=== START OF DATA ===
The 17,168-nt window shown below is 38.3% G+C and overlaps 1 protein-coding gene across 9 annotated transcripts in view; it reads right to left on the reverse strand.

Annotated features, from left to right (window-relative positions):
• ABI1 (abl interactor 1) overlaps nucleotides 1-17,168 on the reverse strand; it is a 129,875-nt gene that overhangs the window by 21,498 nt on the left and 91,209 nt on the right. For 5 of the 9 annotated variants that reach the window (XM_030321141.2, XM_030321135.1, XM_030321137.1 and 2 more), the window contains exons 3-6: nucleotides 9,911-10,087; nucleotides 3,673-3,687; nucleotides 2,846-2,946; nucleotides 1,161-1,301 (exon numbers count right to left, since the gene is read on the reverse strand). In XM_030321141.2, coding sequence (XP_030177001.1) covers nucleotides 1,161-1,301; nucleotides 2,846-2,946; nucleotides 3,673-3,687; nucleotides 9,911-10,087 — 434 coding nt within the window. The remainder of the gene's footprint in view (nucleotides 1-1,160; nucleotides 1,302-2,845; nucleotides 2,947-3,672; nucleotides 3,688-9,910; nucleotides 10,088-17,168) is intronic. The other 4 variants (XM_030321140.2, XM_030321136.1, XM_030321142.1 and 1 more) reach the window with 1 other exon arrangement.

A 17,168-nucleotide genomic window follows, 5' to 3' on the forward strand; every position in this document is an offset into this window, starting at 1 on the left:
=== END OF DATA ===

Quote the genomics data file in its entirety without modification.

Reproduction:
The 17,168-nt window shown below is 38.3% G+C and overlaps 1 protein-coding gene across 9 annotated transcripts in view; it reads right to left on the reverse strand.

Annotated features, from left to right (window-relative positions):
• ABI1 (abl interactor 1) overlaps nucleotides 1-17,168 on the reverse strand; it is a 129,875-nt gene that overhangs the window by 21,498 nt on the left and 91,209 nt on the right. For 5 of the 9 annotated variants that reach the window (XM_030321141.2, XM_030321135.1, XM_030321137.1 and 2 more), the window contains exons 3-6: nucleotides 9,911-10,087; nucleotides 3,673-3,687; nucleotides 2,846-2,946; nucleotides 1,161-1,301 (exon numbers count right to left, since the gene is read on the reverse strand). In XM_030321141.2, coding sequence (XP_030177001.1) covers nucleotides 1,161-1,301; nucleotides 2,846-2,946; nucleotides 3,673-3,687; nucleotides 9,911-10,087 — 434 coding nt within the window. The remainder of the gene's footprint in view (nucleotides 1-1,160; nucleotides 1,302-2,845; nucleotides 2,947-3,672; nucleotides 3,688-9,910; nucleotides 10,088-17,168) is intronic. The other 4 variants (XM_030321140.2, XM_030321136.1, XM_030321142.1 and 1 more) reach the window with 1 other exon arrangement.

A 17,168-nucleotide genomic window follows, 5' to 3' on the forward strand; every position in this document is an offset into this window, starting at 1 on the left: